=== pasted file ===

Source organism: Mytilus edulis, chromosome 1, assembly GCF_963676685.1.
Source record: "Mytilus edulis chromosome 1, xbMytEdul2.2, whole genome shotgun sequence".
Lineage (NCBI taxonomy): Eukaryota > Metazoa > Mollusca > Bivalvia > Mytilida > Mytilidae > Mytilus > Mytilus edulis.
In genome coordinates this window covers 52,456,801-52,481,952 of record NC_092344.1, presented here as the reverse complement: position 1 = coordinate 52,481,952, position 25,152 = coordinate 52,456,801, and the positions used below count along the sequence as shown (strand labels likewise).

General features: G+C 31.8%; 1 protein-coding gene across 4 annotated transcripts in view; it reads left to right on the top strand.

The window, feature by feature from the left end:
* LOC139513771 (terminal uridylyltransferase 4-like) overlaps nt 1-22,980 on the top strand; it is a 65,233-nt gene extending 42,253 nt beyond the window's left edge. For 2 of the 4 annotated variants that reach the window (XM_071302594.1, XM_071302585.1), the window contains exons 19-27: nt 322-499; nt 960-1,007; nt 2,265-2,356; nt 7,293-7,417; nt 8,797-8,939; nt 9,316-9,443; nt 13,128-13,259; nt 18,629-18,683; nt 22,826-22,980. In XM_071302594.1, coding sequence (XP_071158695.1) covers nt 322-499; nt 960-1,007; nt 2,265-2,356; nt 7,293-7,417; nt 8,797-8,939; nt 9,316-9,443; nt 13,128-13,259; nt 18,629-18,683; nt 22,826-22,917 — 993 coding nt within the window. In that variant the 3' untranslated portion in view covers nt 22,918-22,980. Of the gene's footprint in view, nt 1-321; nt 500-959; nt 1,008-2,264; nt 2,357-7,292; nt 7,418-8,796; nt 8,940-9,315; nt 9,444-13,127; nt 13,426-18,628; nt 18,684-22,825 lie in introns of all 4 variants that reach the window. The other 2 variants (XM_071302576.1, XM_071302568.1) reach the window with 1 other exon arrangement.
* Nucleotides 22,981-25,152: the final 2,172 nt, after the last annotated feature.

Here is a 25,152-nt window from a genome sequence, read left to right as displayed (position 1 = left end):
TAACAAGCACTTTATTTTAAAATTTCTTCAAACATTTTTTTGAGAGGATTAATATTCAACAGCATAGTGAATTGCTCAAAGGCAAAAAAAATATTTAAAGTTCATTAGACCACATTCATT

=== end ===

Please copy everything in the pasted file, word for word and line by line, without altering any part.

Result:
Source organism: Mytilus edulis, chromosome 1, assembly GCF_963676685.1.
Source record: "Mytilus edulis chromosome 1, xbMytEdul2.2, whole genome shotgun sequence".
Lineage (NCBI taxonomy): Eukaryota > Metazoa > Mollusca > Bivalvia > Mytilida > Mytilidae > Mytilus > Mytilus edulis.
In genome coordinates this window covers 52,456,801-52,481,952 of record NC_092344.1, presented here as the reverse complement: position 1 = coordinate 52,481,952, position 25,152 = coordinate 52,456,801, and the positions used below count along the sequence as shown (strand labels likewise).

General features: G+C 31.8%; 1 protein-coding gene across 4 annotated transcripts in view; it reads left to right on the top strand.

The window, feature by feature from the left end:
* LOC139513771 (terminal uridylyltransferase 4-like) overlaps nt 1-22,980 on the top strand; it is a 65,233-nt gene extending 42,253 nt beyond the window's left edge. For 2 of the 4 annotated variants that reach the window (XM_071302594.1, XM_071302585.1), the window contains exons 19-27: nt 322-499; nt 960-1,007; nt 2,265-2,356; nt 7,293-7,417; nt 8,797-8,939; nt 9,316-9,443; nt 13,128-13,259; nt 18,629-18,683; nt 22,826-22,980. In XM_071302594.1, coding sequence (XP_071158695.1) covers nt 322-499; nt 960-1,007; nt 2,265-2,356; nt 7,293-7,417; nt 8,797-8,939; nt 9,316-9,443; nt 13,128-13,259; nt 18,629-18,683; nt 22,826-22,917 — 993 coding nt within the window. In that variant the 3' untranslated portion in view covers nt 22,918-22,980. Of the gene's footprint in view, nt 1-321; nt 500-959; nt 1,008-2,264; nt 2,357-7,292; nt 7,418-8,796; nt 8,940-9,315; nt 9,444-13,127; nt 13,426-18,628; nt 18,684-22,825 lie in introns of all 4 variants that reach the window. The other 2 variants (XM_071302576.1, XM_071302568.1) reach the window with 1 other exon arrangement.
* Nucleotides 22,981-25,152: the final 2,172 nt, after the last annotated feature.

Here is a 25,152-nt window from a genome sequence, read left to right as displayed (position 1 = left end):
TAACAAGCACTTTATTTTAAAATTTCTTCAAACATTTTTTTGAGAGGATTAATATTCAACAGCATAGTGAATTGCTCAAAGGCAAAAAAAATATTTAAAGTTCATTAGACCACATTCATT